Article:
In the past decade, though, something better has come along, I think. More educators are writing books than ever before. More than most genres, there are plenty destined to become pulp, but there are so many more than a decade ago that offer genuine insight, great ideas, years of learning to the reader for no more than thirty bucks. They even come to your screen in a flash, if you want them to. I wonder, sometimes, if teachers writing books is not the long-form blog post in a different guise.

To that end, I've wondered about going back over ten years of blog posts, ignoring the truly embarrassing ones and unpicking the contentious ones with a more mature head on my shoulders. I'd love to write a book that takes ideas that mattered 10 years ago to me, and see whether they might matter more to people today. I have no idea whether this would work, whether it would even be of interest to people - the same questions I asked in my parents' dining room as I set about kicking off this electronic version of the book draft.

Thanks to those of you who have read my stuff, especially the longest posts like this one. Thanks, too, to those with whom I have collided over the last ten years. And to those who don't read my blog any more, who have unsubscribed because you feel it is "no longer relevant" (that's the most common reason for an unsubscribe), peace be with you. You have no idea of the fun you've missed out on ;-)

July 07, 2015

"I like it" is not good enough

Creative conflict is the ability to agree to disagree, and use the disruption of a disagreement to make your work better. It relies on the partners in disagreement to both be on top of their game, both of them respectful of the other's views on how something might be made better.

Teachers seek this creative, quality feedback discourse every day in their students' work. But every month I bump into another educator who will not "believe" that the practice I'm sharing with them will make their students' outcomes better. The frustration of practice being negated by a simple "I don't believe this will work with my students / in math / in this school" is hard for me to mask - if you want to know one of my 'buttons', press this one.

The video clip I show in return, helps those who don't understand creative conflict get the point, without having to take it personally. It also shows the subtle difference between simply taking research "as is", and having a critical eye on the research.

Barenboim's masterclass pianist plays at a dynamic which is not written in the piece (like a teacher choosing to ignore what a piece of research says). When pushed on why he does it, he says: "because I like it". Barenboim has two options in his potential reply. One would be:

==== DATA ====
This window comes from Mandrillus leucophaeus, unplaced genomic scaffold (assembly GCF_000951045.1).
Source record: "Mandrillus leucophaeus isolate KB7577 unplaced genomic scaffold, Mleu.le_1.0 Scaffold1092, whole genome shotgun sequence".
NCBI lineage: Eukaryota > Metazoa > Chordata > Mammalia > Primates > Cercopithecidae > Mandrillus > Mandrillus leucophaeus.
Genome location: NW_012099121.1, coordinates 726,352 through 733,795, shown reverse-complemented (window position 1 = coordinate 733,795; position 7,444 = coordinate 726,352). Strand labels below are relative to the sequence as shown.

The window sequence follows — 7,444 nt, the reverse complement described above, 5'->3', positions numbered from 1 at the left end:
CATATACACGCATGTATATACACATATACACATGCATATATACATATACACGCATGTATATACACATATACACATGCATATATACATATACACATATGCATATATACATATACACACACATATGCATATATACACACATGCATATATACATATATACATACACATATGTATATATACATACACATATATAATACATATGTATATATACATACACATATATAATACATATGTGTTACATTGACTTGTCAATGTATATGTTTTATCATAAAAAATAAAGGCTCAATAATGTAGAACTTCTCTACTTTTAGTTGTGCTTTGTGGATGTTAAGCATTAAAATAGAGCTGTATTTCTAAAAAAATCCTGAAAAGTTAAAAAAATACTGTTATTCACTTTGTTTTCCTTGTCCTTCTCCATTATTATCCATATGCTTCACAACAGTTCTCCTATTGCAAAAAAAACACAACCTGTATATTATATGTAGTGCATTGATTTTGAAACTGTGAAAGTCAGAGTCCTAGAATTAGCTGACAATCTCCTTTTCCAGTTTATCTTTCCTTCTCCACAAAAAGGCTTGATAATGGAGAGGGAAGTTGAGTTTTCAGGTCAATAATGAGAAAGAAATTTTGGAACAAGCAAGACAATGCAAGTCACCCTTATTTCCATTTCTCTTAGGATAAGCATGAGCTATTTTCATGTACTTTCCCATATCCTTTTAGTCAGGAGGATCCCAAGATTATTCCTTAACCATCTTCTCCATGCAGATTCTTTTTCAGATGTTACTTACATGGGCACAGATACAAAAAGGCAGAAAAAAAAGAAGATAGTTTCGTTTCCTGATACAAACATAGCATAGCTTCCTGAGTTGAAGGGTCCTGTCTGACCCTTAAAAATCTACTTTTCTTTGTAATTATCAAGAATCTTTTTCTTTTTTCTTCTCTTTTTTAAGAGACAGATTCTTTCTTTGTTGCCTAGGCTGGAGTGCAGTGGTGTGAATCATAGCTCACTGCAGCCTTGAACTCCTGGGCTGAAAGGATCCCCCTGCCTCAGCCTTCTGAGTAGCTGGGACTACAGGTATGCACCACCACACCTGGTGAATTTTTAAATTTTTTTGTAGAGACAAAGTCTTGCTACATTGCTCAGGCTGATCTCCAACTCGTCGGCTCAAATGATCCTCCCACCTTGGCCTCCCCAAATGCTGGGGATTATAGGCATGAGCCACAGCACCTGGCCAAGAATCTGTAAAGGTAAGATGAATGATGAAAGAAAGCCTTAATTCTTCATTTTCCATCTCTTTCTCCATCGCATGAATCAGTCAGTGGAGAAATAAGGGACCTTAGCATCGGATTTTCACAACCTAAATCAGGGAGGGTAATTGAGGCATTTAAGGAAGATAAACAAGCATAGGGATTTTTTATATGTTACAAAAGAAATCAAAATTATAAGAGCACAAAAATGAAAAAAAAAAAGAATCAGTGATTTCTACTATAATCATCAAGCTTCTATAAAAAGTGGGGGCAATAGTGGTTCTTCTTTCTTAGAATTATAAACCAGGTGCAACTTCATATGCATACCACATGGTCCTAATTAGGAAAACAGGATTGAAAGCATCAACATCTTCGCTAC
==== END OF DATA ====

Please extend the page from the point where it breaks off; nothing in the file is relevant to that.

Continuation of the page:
"But the manuscript says this, so play it like that".

This is the musical equivalent of what might be said by the emergent research-led cabal who wouldn't have a teacher teach a certain way unless it had been researched robustly that way first.

Instead, Barenboim asks him to reflect, to think about why he's taking the manuscript / the research and interpreting it differently, in his own style. It's an example of the fine line between virtuoso and just getting it wrong, in spite of what the manuscript suggests you might do for 'success'. And the clip makes the subtle, nuanced point in a way far more subtle and nuanced than most edu-speak can ever manage.

June 16, 2015

When a Snow Queen starts a school: the no-grades route to University


No grades (ever), no sitting down at desks, and harnessing student boredom as a motivator to create and explore might seem an odd recipe for academic success and entry to university, but that is exactly what one of Scotland's newest schools is attempting to do.

Drumdruan Upper School was created a few years ago by Scottish actress Tilda Swinton, star of many a Hollywood blockbuster and forever in my mind the terrifying Witch in the Lion, the Witch and the Wardrobe. The school extends a Steiner education beyond the age of 14, and takes students through to their University years. The Observer has published a fascinating and detailed account of some of the recipe that makes this a special place and, above all, has bowled over the traditionally conservative schools inspectorate: